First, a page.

Increasing Use of Narrow AI in Business Automation
In this series of articles I explore how decision management and modeling can help increase the success of AI deployments.
As part of their digital transformation initiatives, companies are going beyond the established use of predictive analytics by embedding ‘narrow’ artificial intelligence models within their automated systems. The outcomes of these models directly control the system’s actions. Not to be confused with Strong AI, which attempts to approximate general human intelligence, this ‘Narrow’ (or ‘Weak’) AI uses machine learning to supplement (or even replace) human judgement in very specific areas. Typically these systems automate the acquisition of business insights from data, previously requiring human experience, and then act on these insights with or without human supervision.
AI models provide observations that can be used by companies to: segment and target higher value customers; personalize service and product offerings to better anticipate customer requirements and predict and avoid customer churn. By these means companies hope to acquire, satisfy and retain higher value customers. Other uses of narrow AI include: optimizing transport logistics by anticipating demand for products; detecting fraud in real time and automating market sentiment analysis to understand the public mood and anticipate market changes.
Contrary to the hype, many are discovering that this use of narrow AI and machine learning does not guarantee success and has its own drawbacks. Frequently, initial attempts to use AI models can be expensive and of surprisingly limited value. Highly trained and expensive personnel and sophisticated, high-performance hardware can balloon budgets while the promised business benefits remain elusive. Why is this?
Narrow AI Informs Business Decisions
Some projects lose sight of the fact that narrow AI models are used, first and foremost, to inform a business decision, either directly by predicting something a business can act on to make the decision more profitable or, indirectly, by providing insight into the hidden relationships in business data that might be exploited. This is often a commercial decision such as:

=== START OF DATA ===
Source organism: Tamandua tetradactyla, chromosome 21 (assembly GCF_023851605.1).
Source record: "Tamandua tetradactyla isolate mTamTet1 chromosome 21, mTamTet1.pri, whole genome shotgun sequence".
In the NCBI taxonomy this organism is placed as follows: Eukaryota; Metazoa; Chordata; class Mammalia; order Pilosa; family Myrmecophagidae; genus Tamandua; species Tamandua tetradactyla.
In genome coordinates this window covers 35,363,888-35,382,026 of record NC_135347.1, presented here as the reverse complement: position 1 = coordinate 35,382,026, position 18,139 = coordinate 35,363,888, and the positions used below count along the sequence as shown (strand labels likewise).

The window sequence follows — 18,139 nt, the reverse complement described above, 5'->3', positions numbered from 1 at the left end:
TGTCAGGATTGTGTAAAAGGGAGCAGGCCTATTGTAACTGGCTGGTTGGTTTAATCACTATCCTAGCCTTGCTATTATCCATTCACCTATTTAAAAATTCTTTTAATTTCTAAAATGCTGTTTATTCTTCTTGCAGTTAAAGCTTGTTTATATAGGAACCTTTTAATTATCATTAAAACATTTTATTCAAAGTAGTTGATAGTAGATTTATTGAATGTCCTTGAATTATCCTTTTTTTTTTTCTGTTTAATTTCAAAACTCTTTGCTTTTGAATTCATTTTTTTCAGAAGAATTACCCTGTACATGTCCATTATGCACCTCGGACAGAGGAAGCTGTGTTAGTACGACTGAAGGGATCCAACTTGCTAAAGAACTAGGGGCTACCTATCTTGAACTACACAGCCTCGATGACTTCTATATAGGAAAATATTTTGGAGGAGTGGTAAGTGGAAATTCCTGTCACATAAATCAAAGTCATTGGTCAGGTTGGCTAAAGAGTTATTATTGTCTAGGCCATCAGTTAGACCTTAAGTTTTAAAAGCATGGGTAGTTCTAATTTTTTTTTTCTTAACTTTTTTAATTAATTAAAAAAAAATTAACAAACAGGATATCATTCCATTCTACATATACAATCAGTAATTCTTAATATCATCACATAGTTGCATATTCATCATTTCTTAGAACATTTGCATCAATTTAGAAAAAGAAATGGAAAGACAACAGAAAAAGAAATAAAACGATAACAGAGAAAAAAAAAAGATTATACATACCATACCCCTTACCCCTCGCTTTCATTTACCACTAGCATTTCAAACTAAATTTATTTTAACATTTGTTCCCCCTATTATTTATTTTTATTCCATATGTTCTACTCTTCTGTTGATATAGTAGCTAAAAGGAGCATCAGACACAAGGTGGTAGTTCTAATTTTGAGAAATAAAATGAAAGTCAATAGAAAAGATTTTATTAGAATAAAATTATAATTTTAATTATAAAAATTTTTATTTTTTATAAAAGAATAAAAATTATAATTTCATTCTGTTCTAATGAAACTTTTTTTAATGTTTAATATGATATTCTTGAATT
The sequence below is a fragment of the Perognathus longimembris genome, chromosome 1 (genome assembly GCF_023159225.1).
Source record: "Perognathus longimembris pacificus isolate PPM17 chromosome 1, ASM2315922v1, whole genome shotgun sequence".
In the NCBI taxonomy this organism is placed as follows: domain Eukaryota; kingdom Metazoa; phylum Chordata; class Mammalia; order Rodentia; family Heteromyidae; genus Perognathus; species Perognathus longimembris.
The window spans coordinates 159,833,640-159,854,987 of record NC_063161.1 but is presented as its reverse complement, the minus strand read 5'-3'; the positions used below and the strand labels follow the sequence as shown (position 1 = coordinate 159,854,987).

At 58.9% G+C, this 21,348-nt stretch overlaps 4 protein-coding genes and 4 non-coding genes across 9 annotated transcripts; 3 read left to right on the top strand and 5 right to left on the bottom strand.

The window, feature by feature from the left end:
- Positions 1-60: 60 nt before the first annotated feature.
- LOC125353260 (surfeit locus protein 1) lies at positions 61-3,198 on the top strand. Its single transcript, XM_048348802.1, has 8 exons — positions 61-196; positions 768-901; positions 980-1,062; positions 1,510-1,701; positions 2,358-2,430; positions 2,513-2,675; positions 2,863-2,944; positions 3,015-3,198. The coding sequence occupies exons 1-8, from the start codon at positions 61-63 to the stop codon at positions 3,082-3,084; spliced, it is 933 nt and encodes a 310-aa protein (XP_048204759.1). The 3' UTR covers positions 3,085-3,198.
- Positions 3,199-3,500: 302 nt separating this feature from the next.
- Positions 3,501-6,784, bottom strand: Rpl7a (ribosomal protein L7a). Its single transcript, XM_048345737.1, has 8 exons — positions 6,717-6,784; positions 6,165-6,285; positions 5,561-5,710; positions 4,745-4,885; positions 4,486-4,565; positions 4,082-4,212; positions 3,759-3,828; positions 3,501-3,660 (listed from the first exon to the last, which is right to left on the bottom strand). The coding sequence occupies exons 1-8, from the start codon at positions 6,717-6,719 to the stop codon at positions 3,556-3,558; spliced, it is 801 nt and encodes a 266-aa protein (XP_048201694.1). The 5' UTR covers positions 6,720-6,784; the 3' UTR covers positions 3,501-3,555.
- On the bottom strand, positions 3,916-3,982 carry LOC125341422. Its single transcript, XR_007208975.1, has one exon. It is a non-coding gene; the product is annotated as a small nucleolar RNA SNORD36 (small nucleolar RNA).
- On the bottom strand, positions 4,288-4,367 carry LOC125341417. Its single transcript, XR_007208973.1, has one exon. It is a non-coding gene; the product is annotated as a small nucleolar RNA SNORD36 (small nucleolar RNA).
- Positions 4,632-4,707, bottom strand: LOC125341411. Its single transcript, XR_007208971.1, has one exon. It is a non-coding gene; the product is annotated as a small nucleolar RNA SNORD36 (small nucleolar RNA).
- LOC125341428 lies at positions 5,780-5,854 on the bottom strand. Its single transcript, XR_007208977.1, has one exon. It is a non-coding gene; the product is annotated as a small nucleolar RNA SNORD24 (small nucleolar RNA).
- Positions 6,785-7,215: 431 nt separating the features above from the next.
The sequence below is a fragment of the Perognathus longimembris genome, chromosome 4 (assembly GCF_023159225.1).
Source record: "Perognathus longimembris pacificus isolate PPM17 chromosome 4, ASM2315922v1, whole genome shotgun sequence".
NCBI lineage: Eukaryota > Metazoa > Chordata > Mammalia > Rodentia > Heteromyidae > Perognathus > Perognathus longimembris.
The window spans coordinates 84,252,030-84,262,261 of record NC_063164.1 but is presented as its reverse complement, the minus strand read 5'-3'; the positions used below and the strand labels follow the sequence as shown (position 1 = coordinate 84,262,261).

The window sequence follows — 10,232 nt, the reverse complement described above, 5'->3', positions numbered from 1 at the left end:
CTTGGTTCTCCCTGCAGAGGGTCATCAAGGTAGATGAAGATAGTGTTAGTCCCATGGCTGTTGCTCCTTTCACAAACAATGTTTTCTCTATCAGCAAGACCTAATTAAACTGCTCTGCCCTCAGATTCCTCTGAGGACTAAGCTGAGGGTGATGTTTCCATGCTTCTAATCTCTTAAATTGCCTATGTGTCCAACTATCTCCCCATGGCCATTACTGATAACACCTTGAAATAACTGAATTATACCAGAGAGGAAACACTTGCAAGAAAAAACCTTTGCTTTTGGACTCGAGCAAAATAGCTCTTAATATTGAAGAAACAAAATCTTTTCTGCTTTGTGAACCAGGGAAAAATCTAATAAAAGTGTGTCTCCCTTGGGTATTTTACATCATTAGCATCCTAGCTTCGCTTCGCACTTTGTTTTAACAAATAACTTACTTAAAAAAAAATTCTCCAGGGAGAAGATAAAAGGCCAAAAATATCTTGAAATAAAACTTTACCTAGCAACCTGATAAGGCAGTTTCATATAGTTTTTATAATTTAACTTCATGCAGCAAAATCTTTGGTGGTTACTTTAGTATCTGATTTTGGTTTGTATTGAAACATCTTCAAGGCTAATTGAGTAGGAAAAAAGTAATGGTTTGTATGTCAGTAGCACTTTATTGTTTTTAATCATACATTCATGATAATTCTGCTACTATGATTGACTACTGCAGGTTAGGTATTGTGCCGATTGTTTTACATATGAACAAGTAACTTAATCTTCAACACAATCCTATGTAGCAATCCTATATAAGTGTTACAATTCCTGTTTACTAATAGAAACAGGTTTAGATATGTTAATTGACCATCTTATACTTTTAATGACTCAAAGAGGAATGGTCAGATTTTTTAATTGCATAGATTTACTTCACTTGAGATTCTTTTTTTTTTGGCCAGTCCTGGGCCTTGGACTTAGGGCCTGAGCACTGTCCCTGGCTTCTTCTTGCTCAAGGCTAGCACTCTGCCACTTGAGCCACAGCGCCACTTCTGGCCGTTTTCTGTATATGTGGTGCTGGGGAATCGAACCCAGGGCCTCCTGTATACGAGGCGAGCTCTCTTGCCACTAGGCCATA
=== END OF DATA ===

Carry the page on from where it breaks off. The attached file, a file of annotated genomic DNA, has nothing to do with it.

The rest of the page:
- Should we target this customer for sales and services? What’s their risk/reward profile?
- What kind of customer is it: to which products and pitches would they be eligible and most responsive?
- What specific actions should we take to pre-emptively please customers and prevent churn?
- How can we reduce costs and minimize delays by predicting demand for products and services?
- Does the pattern of customer behaviour suggest fraud or some other danger (e.g., incipient insolvency)?
It may cover automation of decisions which previously required human guidance:
- Are recent changes in blood chemistry indicative of a medical condition?
- Given past behaviour is this employee likely to be unreliable?
When AI projects lose sight of this business decision they deliver less benefit as a result.
This is because an accurate definition of this business decision and its business context are valuable assets in selecting, training and using machine learning techniques. Decisions help to focus the application of each AI model, define its business value and guide its evolution.
How Decision Models Help
In this series of posts we’ll be looking specifically at how decision models help to:
- Define a Business Context: to show how the use of AI models fit into the big picture—how they collaborate to generate business insight, what their requirements are and exactly how they impact company behaviour.
- Improve the Transparency of AI models: to make even the most opaque AI models yield an explanation for their outcomes—essential to meet the increasing public and regulatory demand for transparent decision-making in all areas of business.
- Define Business Goals: to focus AI projects and provide both a business case and a means to measure their success.